# countable product of $\omega_1 + 1$

How can I prove that the topological countable product of $\omega_1 + 1$ (with the order topology) is the union of $\omega_1$ closed nowhere dense sets?

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The first thing is to figure out how to recognize a nowhere dense set. Consider a basic open set in the product. Without loss of generality it has the form $$B_0\times\dots\times B_n\times(\omega_1+1)^\omega\;,$$ where $B_0,\dots,B_n$ are open sets in $\omega_1+1$. Every non-empty open set in the product contains such a set, so if $U$ is open in $(\omega_1+1)^\omega$, there must be infinitely many factors on which its projection is the whole factor. Thus, if a closed set has bounded projections on all but finitely many factors, it must be closed and nowhere dense.
Now for $\alpha<\omega_1$ let $$F_\alpha=\{x\in(\omega_1+1)^\omega:\forall n\in\omega(x_n\le\alpha)\}\;;$$ you shouldn’t have any trouble verifying that the $F_\alpha$ are closed and nowhere dense. They cover everything except the points that are $\omega_1$ on one or more factors. What if for $n\in\omega$ you now let $$H_n=\{x\in(\omega_1+1)^\omega:x_n=\omega_1\}\;?$$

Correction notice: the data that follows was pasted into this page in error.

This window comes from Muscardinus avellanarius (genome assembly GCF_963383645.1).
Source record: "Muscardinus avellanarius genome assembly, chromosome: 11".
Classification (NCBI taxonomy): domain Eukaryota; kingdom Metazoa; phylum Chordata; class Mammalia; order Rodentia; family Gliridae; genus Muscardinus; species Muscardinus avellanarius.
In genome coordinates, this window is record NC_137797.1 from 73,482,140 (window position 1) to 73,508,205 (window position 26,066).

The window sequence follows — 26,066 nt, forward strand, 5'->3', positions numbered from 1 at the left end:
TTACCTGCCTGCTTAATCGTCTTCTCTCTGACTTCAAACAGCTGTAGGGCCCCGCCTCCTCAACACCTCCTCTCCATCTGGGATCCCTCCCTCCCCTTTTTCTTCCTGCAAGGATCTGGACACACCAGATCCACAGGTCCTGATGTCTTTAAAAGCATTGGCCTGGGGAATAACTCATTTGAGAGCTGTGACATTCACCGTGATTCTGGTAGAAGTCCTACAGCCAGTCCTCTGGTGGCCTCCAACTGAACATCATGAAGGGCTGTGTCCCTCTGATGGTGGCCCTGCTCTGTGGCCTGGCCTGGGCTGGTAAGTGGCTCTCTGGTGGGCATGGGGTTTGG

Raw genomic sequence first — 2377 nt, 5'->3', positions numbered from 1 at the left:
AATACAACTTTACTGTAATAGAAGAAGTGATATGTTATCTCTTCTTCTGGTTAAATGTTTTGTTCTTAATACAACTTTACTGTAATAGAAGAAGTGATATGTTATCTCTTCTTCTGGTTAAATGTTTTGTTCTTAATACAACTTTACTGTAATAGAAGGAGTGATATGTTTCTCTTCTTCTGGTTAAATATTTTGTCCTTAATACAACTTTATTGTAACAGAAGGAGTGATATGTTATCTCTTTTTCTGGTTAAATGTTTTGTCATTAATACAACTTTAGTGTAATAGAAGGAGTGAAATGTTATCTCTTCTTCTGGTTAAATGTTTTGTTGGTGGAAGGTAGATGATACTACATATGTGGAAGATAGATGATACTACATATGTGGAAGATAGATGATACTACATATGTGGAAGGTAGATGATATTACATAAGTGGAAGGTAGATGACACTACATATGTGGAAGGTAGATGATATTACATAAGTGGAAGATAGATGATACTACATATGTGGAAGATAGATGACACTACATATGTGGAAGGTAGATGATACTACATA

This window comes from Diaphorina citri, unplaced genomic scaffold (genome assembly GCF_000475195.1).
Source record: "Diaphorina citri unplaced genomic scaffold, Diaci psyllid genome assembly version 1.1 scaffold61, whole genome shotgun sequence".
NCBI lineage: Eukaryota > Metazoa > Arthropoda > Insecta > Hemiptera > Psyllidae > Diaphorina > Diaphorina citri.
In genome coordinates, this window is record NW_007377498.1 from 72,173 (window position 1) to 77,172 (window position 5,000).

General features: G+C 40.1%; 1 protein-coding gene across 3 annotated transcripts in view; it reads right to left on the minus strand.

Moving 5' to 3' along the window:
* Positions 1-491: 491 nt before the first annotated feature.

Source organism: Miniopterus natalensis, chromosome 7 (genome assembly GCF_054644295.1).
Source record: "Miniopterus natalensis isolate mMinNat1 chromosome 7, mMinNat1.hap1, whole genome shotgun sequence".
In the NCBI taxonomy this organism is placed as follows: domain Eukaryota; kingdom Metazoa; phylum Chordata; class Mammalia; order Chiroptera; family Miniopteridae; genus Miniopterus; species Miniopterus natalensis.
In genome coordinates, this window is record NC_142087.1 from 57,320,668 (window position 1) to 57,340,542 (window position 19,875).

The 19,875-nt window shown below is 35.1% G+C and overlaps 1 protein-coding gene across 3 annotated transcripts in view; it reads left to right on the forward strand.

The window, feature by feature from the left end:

@ana: That’s what the first paragraph is about. Look at an $F_\alpha$, for instance: can it contain any basic open set? No, because its projection on every factor is $[0,\alpha]$, and every basic open set has projection $[0,\omega_1]$ on all but finitely many factors. Thus, $F_\alpha$ is in a sense too small to contain a basic open set. Of course that means that it can’t contain any non-empty open set, and since it’s already closed, it must be nowhere dense. – Brian M. Scott Mar 24 '12 at 0:30
@ana: The argument for $H_n$ is similar: it has projection $[0,\omega_1]$ on only one factor, so it also can’t contain a non-empty open set. – Brian M. Scott Mar 24 '12 at 0:30